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Three Queens

by Suzanne Daumann

In the new production of The Snow Queen by Hans Abrahamsen, stage director Andreas Kriegenburg uses new metaphors without ruining its original symbolis in a multi-layered lecture. A performance to remember.

MUNICH, December 28, 2019 - It is a somewhat audacious endeavor to stage a fairytale using new metaphors without ruining its original symbolism. In this new production of Hans Abrahamsen’s opera The Snow Queen (2019), stage director Andreas Kriegenburg carries it off with a flourish. His is a multi-layered lecture, resulting in an intricate performance, where several interpretations co-exist: the story of Kay and Gerda is acted out by three pairs of protagonists. There are the children, played by children. There are the children played and sung by adults, acting out the story as written by Hans Abrahamsen and Henrik Engelbrecht, after Andersen, and composed by Abrahamsen. And there are the adults, acting out the same story, interpreted in a different way. In this narrative, Kay, who has been stung by two shards of the devil’s mirror and abducted by the Snow Queen, is a man suffering from some mental disorder that makes him unable to communicate with Gerda. In both of the adult narratives, Gerda is played and sung by Barbara Hannigan, whereas Kay as a sick man is a mute role, played by Thomas Gräßle and the original Kay is sung and play by mezzo-soprano Rachael Wilson.

It’s a cold world that is described here, the scenography is cold throughout, cold colors, cold lighting, falling snow; the background a hospital universe that is cold as well, and frightening at times. The choir in nurses’s uniforms with enormous hats, or else in surgeons gowns, goggles hiding eyes. The music holds the balance between dreamlike and cold, a bit longish, a bit monotonous at times, but mostly effective and dramatic. The ensemble scenes and chorus parts are lovely moments where beautiful voices come together. Fairytale, dream, hallucination are woven together here, raising questions, stirring emotions. Estrangement comes to mind - when Kay gets stung in the eye and perceives everything as ugly. Is his coldness and estrangement an echo of our own coldness and estrangement from the natural world?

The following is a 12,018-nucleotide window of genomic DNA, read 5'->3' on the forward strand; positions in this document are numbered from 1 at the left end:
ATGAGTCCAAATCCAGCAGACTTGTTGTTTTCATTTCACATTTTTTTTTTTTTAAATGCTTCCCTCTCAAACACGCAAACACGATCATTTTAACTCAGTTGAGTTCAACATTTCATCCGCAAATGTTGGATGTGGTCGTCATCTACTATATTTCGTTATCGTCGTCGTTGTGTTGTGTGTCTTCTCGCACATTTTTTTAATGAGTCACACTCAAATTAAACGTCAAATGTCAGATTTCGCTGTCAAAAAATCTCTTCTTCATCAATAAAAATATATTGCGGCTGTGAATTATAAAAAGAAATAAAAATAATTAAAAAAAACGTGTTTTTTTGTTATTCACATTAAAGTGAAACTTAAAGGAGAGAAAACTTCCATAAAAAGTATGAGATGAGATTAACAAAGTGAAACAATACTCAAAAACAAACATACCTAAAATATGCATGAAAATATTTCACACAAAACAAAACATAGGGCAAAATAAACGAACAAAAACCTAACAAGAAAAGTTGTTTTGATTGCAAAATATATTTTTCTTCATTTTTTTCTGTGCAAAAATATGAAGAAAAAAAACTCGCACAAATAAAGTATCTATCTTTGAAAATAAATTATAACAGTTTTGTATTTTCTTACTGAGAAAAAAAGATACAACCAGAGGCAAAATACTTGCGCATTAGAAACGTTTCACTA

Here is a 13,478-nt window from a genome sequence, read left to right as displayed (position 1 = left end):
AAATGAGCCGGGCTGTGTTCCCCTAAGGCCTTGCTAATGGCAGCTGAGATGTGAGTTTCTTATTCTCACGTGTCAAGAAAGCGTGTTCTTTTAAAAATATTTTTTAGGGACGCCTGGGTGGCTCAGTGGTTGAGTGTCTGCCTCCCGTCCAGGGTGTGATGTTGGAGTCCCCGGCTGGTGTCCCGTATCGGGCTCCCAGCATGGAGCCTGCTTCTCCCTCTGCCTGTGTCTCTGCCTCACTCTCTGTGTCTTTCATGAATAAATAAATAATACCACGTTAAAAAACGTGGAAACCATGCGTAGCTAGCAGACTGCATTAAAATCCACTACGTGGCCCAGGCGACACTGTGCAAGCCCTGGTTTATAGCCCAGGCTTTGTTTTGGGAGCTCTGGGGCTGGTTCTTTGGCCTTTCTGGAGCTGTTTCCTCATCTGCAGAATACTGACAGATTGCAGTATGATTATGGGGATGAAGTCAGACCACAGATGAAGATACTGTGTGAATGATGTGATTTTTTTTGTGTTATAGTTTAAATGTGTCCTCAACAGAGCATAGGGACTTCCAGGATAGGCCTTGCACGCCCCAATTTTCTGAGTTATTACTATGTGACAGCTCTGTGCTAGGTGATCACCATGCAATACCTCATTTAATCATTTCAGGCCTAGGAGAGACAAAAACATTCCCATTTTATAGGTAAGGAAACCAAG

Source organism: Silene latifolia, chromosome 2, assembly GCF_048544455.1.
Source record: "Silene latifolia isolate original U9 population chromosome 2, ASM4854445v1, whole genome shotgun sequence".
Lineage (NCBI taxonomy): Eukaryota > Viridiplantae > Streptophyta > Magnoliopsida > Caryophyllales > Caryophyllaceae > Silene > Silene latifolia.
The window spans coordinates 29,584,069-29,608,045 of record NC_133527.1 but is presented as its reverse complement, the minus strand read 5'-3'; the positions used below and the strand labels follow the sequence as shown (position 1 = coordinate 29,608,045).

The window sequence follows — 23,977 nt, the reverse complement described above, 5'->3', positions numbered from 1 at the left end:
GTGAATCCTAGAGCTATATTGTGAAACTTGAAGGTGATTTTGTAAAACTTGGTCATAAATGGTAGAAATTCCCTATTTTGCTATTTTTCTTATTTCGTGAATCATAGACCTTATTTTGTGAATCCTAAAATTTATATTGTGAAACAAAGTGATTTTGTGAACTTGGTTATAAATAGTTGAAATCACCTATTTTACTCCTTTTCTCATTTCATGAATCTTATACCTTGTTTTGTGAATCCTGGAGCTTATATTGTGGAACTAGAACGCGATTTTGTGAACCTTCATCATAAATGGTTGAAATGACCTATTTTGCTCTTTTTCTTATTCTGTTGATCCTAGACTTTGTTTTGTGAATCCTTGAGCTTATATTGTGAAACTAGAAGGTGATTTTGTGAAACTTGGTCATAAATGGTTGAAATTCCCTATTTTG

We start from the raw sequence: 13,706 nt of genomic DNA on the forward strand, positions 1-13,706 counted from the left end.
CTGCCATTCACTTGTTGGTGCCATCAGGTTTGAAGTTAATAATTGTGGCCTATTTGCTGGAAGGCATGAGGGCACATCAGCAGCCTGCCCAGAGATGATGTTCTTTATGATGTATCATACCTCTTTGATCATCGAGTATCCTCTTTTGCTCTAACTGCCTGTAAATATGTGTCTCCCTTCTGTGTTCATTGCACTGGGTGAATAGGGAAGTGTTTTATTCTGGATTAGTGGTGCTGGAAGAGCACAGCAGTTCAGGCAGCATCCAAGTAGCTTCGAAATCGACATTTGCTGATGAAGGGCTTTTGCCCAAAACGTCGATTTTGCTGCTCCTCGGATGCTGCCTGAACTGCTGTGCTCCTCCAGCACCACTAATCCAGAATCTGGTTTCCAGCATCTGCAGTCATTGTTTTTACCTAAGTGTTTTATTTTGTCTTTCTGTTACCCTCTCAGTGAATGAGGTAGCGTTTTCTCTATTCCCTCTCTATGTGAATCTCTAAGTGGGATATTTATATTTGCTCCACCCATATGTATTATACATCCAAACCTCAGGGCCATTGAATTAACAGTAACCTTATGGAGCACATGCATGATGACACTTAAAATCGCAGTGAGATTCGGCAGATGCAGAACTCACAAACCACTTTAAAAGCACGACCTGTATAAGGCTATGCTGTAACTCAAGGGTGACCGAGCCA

It’s a powerful performance, that takes us into its own world, and the inhabitants of this world are strong and believable characters. Barbara Hannigan as Gerda, masterly singer and performer that she is, singing the demanding music as if it were a children’s song, acting with elegance and poise, is on stage most of the time and imprints her presence on every scene. Rachael Wilson, mezzo-soprano, as Kay, is simply wonderful. An interesting feature is the casting of a bass in the role of the Snow Queen. Whilst it positions the character in the vicinity to The Wise Man, to Sarastro, Merlin and the like, it breaks the chain that leads from the Wise Woman to the Goddess herself. Peter Rose sings the part, but he is most notable in the part of The Reindeer, with his droll hand movements and walk, where he has more to say as well. The minor characters are powerful representations of their symbolic value, be it the two Crows (Castle Crow, tenor Kevin Connors, Forest Crow, countertenor Owen Willetts) or the Prince (tenor Dean Power) and Princess soprano Caroline Wettergren), or the Grandmother/Old Lady/Finn Woman (mezzo-soprano Katarina Dalayman) and they are all of the memorably played and sung.

Under the baton of Cornelius Meister, with the orchestra and choir of Bayerische Staatsoper, a most effective opera evening all in all, thought-provoking, stirring and colorful: we wish this opera many happy returns. Bravi tutti!




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